Tag: McDonald’s

On the Fate of Communities in America

 

I was watching the film Picnic (1955) the other day which stars William Holden, Kim Novak, Rosalind Russell, Arthur O’Connell, Cliff Robertson and others. It’s one of my favorites. For those who haven’t seen it, a restored, high-definition version is available and sometimes makes the rounds on Turner Classic Movies. The story, for those unfamiliar with it, takes place in a rural community smack dab in the middle of what we now call flyover country. It was shot in various locations in Kansas, and centers around the arrival of, Hal Carter, played by William Holden, a star college school football player who comes in search of his college roommate looking for a chance to start again after a series of missteps and trouble with the law after college in the wider world beyond.

Holden’s Hal Carter, is a restless spirit, frustrated and angry at times, lost, but occasionally exhibiting a self-deprecating sense of humor, recognizing his own shortcomings. He has the idea that he can become successful if he’s just given a chance, but also has the naïve notion that perhaps he can also do so by skipping a few steps. Before looking up his old friend, Alan Benson, played by Cliff Robertson, the wealthy son of the wealthiest agribusiness owner in the town, Hal has a chance encounter with Benson’s girlfriend, Madge Owens, played by Kim Novak, and is immediately smitten. The contentious love triangle and other sub-themes (or B stories) fill out the plot of the film. One of the other storylines involves an old maid schoolteacher, played by Rosalind Russell, in arguably the best role of her career. Her desperation for marriage shifts into high gear and becomes hysterical and then delusional (helped a bit by several snorts of rye whiskey) from Howard Bevans, played by Arthur O’Connell who is fearful of losing the independence of his prolonged bachelorhood.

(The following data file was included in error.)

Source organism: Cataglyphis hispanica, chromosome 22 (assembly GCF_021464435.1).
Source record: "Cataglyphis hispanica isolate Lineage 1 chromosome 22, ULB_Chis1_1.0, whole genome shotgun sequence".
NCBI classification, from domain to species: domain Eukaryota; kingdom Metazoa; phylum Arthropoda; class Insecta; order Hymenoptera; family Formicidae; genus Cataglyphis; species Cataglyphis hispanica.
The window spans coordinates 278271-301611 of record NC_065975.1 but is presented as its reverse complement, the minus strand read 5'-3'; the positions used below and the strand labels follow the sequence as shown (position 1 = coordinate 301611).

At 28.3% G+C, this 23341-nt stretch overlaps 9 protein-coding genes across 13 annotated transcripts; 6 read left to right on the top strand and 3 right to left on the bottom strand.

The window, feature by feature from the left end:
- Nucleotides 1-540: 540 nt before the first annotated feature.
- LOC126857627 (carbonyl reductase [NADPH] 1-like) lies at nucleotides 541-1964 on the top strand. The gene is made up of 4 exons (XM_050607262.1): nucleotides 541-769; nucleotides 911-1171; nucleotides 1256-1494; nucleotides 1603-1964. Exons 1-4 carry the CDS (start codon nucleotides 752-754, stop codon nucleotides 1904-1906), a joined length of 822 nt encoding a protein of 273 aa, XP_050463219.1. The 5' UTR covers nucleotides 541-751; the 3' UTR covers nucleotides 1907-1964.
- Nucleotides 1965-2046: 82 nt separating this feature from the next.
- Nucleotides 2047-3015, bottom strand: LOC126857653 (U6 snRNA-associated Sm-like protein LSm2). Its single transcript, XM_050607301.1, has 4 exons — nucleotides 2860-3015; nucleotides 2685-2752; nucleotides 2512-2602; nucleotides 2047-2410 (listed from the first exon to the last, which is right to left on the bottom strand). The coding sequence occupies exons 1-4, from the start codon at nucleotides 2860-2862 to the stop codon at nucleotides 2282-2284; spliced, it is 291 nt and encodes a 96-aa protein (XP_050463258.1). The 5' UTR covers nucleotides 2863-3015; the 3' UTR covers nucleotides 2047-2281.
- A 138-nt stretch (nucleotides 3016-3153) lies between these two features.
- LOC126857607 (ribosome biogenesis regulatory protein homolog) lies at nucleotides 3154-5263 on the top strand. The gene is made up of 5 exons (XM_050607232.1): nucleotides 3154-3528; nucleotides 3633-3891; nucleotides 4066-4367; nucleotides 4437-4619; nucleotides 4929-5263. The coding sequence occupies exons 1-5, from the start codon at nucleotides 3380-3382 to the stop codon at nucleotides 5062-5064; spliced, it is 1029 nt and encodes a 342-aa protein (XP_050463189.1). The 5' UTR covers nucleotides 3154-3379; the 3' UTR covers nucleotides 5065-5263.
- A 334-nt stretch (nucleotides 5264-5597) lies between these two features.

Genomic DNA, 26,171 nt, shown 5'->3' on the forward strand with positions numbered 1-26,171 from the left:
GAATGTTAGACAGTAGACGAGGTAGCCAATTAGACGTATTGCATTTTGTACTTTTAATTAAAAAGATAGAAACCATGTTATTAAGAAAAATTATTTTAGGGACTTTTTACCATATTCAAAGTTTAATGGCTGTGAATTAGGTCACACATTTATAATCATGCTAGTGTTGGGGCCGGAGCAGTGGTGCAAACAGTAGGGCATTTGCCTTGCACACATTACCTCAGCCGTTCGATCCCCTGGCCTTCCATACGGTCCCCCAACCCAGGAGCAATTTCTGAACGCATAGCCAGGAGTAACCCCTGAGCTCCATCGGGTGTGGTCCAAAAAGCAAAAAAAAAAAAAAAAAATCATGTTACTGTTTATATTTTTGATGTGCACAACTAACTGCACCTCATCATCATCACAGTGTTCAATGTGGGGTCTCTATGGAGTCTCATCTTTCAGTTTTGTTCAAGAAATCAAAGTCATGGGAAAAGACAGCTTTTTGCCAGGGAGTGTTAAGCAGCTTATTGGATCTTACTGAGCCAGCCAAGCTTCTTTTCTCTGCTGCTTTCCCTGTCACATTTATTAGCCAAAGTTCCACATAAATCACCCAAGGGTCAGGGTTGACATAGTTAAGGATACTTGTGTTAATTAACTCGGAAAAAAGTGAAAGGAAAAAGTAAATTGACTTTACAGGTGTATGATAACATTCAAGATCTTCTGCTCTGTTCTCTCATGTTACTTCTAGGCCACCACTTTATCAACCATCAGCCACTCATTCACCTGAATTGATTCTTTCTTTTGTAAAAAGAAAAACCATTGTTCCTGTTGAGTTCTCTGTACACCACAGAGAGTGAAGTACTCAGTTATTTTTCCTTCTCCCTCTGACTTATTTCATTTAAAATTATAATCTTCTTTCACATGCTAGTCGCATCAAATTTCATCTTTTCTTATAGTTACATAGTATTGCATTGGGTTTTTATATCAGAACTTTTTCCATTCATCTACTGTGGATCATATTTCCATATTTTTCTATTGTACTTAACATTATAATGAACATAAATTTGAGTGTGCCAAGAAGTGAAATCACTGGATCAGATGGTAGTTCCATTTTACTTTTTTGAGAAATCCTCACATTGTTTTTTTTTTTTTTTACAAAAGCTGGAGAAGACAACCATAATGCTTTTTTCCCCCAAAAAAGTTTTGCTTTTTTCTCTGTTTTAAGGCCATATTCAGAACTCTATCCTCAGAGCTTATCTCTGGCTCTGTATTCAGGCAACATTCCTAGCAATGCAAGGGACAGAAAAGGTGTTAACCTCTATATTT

The many messages about life, love, and the restless American spirit that Inge’s play explores, and the amazing performances by the actors, are worth exploring further. But what struck me on this most recent viewing of the film is the lengthy sequence, montage really, around the festivities of the rural community’s Labor Day picnic, using hundreds of locals from Halstead, Kansas who are engaged in a series of races, sing-alongs, talent contests, pie-eating contests, complemented with crying babies and tired folks fanning themselves in the hot sun while watching a musical group on stage. The picnic sequence, for the most part, documents an actual picnic with only the narrative of the film framing it on either end. It’s a chronicle that gives us a glimpse of the community’s personalities and dynamics in an America perhaps quickly receding from our public consciousness and seen now from the perspective of Americans today in communities still reeling or still contending with COVID lockdowns, irrational mask mandates, hysteria, confrontation, public friction, riots, shaming by elected leaders (mayors and governors), accusations, and purported victimization by imagined oppressors. For those of us who experienced something akin to what the picnic scene in the film depicts, it beckons to us. For those too young or too sheltered to have witnessed something akin to what is shown, how much poorer are their lives and how much emptier their future?

Member Post

 

Okay, I am going to tell a little slice of life story. I am going to leave out a few details which you must guess to fill out the story. I was in the drive-thru line at a McDonalds.  A customer ahead of me in line was shouting at the speaker, “Do you have an […]

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Jim Geraghty of National Review and Greg Corombos of Radio America are pleased to see conservative priorities in Pres. Trump’s budget, even though they concede the final appropriations will look nothing like this.  They also shake their heads as John McCain accuses anyone opposing NATO membership for Montenegro of doing Vladimir Putin’s bidding.  And they react to a tweet from the McDonald’s account that slams Pres. Trump.